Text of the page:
Doing Being the Moderator: Use of "Respondent Selection" during Webinar Q&As
Working Papers in Applied Linguistics & TESOL Volume 18, Number 1,
During an online webinar, a question and answer (Q&A) segment is a valuable time during which audience members can petition an institution's hosting representatives to clarify, expand upon, or otherwise assist with questions or issues that remain after a presentation has been made. As would be the case in any information-dissemination event, it is presumably important to all parties involved that these questions are handled in a satisfactory manner. In a typical webinar, one representative acts as the moderator, whose role it is to facilitate the interaction during the Q&A. In some ways, the responsibilities of this individual are tied to the technological set-up of the event. The webinars in the present study are audio-only (i.e., video conferencing is not used), and audience members are limited to using a "chat" feature in order to pose questions (i.e., a call-in feature is not used). Within this particular dynamic, the moderator takes on a complex third-party role. On the one hand, she must act as the "voice" of the audience members, reading their written questions aloud for all to hear and serving as an interactional bridge between the other two parties; on the other hand, the moderator is also responsible for ensuring that the interaction runs smoothly and efficiently, and that all questions are addressed in a timely manner. In the hope of shedding light on the interactional role of moderators within this arguably complex dynamic, this study uses conversation analysis (CA) to examine how moderators manage question-answer sequences in audio-only webinars. Drawn from a larger study on moderator practices, this paper will report on "respondent selection," which is one of several practices that moderators were found to do during Q&A interactions.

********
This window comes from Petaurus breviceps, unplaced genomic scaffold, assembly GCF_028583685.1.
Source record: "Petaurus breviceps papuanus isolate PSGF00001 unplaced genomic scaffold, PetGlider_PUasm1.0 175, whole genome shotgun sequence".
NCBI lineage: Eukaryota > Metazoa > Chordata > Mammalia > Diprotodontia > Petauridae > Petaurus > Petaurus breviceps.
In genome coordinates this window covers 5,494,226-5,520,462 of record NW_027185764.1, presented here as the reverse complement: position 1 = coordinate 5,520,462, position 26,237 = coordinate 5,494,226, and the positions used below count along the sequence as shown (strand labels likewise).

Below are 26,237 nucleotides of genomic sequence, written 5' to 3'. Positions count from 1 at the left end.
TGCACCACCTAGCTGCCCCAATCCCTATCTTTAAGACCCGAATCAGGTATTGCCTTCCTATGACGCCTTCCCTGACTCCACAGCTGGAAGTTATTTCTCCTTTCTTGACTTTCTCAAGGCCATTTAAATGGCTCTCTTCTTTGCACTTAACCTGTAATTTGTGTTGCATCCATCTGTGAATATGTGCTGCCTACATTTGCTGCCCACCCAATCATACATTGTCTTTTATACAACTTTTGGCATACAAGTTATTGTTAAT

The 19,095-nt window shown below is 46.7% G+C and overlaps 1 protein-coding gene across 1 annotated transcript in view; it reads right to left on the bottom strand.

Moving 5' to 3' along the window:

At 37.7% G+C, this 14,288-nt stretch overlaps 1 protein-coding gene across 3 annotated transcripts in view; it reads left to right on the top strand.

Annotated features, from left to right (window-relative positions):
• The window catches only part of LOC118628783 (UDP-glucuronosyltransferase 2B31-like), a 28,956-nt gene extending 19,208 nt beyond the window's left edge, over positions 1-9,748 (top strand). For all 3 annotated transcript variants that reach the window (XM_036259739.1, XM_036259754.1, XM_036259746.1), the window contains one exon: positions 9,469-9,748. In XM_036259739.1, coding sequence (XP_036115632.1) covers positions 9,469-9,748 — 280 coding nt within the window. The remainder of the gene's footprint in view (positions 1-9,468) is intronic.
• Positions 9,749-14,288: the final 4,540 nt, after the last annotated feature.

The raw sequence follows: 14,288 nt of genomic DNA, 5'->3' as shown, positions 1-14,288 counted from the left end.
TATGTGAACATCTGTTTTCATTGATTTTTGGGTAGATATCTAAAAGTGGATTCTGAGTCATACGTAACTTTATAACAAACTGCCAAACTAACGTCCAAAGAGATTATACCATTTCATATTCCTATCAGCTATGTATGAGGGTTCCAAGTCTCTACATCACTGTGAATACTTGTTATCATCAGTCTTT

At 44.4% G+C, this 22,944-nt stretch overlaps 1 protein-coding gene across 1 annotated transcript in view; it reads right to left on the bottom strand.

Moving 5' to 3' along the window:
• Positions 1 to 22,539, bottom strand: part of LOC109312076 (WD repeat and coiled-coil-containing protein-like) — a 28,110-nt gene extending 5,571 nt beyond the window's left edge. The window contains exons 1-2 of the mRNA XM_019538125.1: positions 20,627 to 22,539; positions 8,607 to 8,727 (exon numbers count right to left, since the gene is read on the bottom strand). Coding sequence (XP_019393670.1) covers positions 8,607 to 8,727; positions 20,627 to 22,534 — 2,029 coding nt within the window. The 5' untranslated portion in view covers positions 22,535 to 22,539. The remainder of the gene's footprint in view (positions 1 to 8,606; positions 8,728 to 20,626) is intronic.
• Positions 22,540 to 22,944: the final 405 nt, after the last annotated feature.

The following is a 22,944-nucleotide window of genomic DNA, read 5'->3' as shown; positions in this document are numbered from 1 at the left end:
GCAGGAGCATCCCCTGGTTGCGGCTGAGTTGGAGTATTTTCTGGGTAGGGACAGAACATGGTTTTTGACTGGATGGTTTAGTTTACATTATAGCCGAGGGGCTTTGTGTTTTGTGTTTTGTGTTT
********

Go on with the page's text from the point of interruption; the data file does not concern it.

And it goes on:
King, A.H. (2018). Doing Being the Moderator: Use of "Respondent Selection" during Webinar Q&As. Working Papers in Applied Linguistics & TESOL, 18(1), 23-30.